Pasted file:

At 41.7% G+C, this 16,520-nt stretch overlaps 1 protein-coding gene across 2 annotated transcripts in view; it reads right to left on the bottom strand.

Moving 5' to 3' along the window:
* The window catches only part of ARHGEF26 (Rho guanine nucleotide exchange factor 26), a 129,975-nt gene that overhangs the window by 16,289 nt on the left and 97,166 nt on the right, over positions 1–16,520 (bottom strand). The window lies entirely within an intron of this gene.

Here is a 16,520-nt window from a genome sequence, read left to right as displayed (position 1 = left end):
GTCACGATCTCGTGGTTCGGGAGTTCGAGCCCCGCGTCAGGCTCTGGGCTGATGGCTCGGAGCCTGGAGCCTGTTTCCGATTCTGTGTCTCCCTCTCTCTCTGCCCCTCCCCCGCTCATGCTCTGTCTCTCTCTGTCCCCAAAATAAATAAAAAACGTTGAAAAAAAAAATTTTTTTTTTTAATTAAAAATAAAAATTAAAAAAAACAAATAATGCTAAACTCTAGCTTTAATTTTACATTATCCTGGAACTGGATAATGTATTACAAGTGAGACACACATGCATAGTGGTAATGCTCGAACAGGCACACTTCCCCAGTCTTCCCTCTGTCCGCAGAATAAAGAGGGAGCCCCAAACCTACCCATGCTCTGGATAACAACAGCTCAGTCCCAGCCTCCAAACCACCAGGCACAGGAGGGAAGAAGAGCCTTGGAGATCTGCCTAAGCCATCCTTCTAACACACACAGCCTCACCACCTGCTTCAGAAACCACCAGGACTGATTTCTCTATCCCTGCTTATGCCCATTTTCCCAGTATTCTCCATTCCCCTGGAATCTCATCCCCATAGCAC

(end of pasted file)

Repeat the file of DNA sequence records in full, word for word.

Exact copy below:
At 41.7% G+C, this 16,520-nt stretch overlaps 1 protein-coding gene across 2 annotated transcripts in view; it reads right to left on the bottom strand.

Moving 5' to 3' along the window:
* The window catches only part of ARHGEF26 (Rho guanine nucleotide exchange factor 26), a 129,975-nt gene that overhangs the window by 16,289 nt on the left and 97,166 nt on the right, over positions 1–16,520 (bottom strand). The window lies entirely within an intron of this gene.

Here is a 16,520-nt window from a genome sequence, read left to right as displayed (position 1 = left end):
GTCACGATCTCGTGGTTCGGGAGTTCGAGCCCCGCGTCAGGCTCTGGGCTGATGGCTCGGAGCCTGGAGCCTGTTTCCGATTCTGTGTCTCCCTCTCTCTCTGCCCCTCCCCCGCTCATGCTCTGTCTCTCTCTGTCCCCAAAATAAATAAAAAACGTTGAAAAAAAAAATTTTTTTTTTTAATTAAAAATAAAAATTAAAAAAAACAAATAATGCTAAACTCTAGCTTTAATTTTACATTATCCTGGAACTGGATAATGTATTACAAGTGAGACACACATGCATAGTGGTAATGCTCGAACAGGCACACTTCCCCAGTCTTCCCTCTGTCCGCAGAATAAAGAGGGAGCCCCAAACCTACCCATGCTCTGGATAACAACAGCTCAGTCCCAGCCTCCAAACCACCAGGCACAGGAGGGAAGAAGAGCCTTGGAGATCTGCCTAAGCCATCCTTCTAACACACACAGCCTCACCACCTGCTTCAGAAACCACCAGGACTGATTTCTCTATCCCTGCTTATGCCCATTTTCCCAGTATTCTCCATTCCCCTGGAATCTCATCCCCATAGCAC